A new banking crisis hits Jordan
After sitting for almost an hour waiting to be served at a busy Amman bank, Mohammad Yousef decided to fill a complaint form criticising the level of services provided by the branch.
“It is absurd to have only two tellers serving this number of customers,” Yousef told other clients waiting for service.
Salem Awamleh, a worker at an insurance company, deplored the decline in the levels of services claiming that banks are not hiring new staff. Awamleh, who was waiting at another branch in the capital to deposit money into the account of the company he works for, chose to go out of the building to smoke a cigarette.
“Look at the counter. There should be six tellers serving the clients but there are only two,” he noted.
The branch manager told The Jordan Times that the management’s policy was to freeze hiring for a while.
The banker, who requested anonymity, blamed the shortage in staff to several factors.
As some employees quit because they get better offers to work in the Gulf or for other local banks, the branch manager indicated that the management sought not replace them.
The banker admitted that clients “very often” complain about the quality of services and staff shortage which is due to top management policies that place employees at new branches or offices catering for large numbers of clients.
According to Adli Kandah, director general of the Association of Banks in Jordan, figures show that financial institutions were hiring and not firing.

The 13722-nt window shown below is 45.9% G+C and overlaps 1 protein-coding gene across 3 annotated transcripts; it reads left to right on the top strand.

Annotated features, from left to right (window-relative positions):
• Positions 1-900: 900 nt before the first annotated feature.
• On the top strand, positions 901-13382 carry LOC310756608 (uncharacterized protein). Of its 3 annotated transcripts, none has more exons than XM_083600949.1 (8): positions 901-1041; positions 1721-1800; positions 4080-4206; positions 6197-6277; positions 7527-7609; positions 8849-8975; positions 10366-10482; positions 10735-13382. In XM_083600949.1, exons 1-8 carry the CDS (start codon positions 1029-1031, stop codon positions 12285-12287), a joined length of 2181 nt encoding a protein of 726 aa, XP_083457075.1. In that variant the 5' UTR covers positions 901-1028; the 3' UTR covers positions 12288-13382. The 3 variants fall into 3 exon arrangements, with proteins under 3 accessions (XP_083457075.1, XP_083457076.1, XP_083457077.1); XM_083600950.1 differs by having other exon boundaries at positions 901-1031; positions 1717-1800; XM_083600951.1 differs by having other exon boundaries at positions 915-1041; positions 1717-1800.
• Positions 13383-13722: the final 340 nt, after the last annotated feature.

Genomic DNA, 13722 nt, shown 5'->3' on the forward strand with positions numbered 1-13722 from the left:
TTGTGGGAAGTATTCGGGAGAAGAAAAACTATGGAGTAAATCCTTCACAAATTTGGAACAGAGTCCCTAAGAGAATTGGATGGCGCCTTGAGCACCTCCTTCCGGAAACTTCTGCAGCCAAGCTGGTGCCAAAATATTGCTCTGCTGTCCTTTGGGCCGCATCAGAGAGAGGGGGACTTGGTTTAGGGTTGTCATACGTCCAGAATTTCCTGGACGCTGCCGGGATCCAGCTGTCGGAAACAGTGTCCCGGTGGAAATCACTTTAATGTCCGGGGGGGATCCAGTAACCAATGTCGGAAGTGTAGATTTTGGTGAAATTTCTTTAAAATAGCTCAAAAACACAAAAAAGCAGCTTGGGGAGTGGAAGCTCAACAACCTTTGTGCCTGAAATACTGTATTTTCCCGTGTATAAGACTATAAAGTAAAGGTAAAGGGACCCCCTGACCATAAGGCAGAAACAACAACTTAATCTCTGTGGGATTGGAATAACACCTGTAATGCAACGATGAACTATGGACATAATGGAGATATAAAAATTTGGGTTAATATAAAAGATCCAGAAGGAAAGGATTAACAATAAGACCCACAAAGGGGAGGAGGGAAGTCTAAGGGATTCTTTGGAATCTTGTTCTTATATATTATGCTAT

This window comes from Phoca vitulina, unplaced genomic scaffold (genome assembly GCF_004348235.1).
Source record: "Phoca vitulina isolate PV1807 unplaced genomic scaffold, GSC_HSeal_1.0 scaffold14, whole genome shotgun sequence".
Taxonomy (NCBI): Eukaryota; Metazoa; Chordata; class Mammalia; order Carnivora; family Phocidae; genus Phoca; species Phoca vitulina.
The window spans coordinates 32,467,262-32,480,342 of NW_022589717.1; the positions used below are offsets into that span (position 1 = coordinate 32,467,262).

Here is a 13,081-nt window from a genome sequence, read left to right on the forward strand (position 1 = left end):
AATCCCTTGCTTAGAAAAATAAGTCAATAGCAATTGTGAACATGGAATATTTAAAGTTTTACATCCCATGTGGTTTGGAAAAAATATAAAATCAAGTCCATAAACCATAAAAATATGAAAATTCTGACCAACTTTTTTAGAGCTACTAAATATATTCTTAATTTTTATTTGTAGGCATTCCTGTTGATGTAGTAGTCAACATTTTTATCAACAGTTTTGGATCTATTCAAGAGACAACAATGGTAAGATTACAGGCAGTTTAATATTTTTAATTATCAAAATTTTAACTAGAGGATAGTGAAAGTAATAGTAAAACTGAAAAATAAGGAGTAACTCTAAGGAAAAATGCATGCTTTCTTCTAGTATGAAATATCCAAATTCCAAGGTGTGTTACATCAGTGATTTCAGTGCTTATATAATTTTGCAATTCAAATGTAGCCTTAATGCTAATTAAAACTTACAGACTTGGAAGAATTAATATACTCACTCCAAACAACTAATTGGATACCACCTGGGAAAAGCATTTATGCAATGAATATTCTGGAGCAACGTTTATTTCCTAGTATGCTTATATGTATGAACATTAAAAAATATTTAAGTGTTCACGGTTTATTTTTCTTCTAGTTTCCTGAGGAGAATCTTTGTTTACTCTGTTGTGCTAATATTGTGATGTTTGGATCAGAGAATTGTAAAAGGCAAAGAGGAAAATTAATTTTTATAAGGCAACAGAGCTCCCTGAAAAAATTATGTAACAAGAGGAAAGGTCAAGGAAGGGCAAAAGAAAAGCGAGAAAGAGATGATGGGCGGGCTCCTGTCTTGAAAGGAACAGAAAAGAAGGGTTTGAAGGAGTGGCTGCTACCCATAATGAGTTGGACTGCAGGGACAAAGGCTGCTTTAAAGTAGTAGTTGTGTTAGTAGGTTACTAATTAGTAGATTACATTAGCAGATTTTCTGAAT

“Our data shows that in 2011 the number of staff hired by banks was higher than those who were laid off,” Kandah told The Jordan Times over the phone Sunday.
However, he noted that ATMs are influencing some banks to reduce staff.
“There might be some problems in certain banks or branches but most financial institutions in Jordan are providing quality services,” he said.
Haider Rashid, president of the General Association of Banks, Insurance and Auditing Employees, said that in lieu of laying off part of their staff, some banks freeze recruitment to cut or control their costs.
In 2011, according to Rashid, few financial institutions decided to lay off some employees, citing the UK-based HSBC, which cut around 30 jobs in Jordan as part of its plan to reduce the number of its workforce in the region.
According to Kandah, there are over 17,000 persons working in the Kingdom’s banking sector
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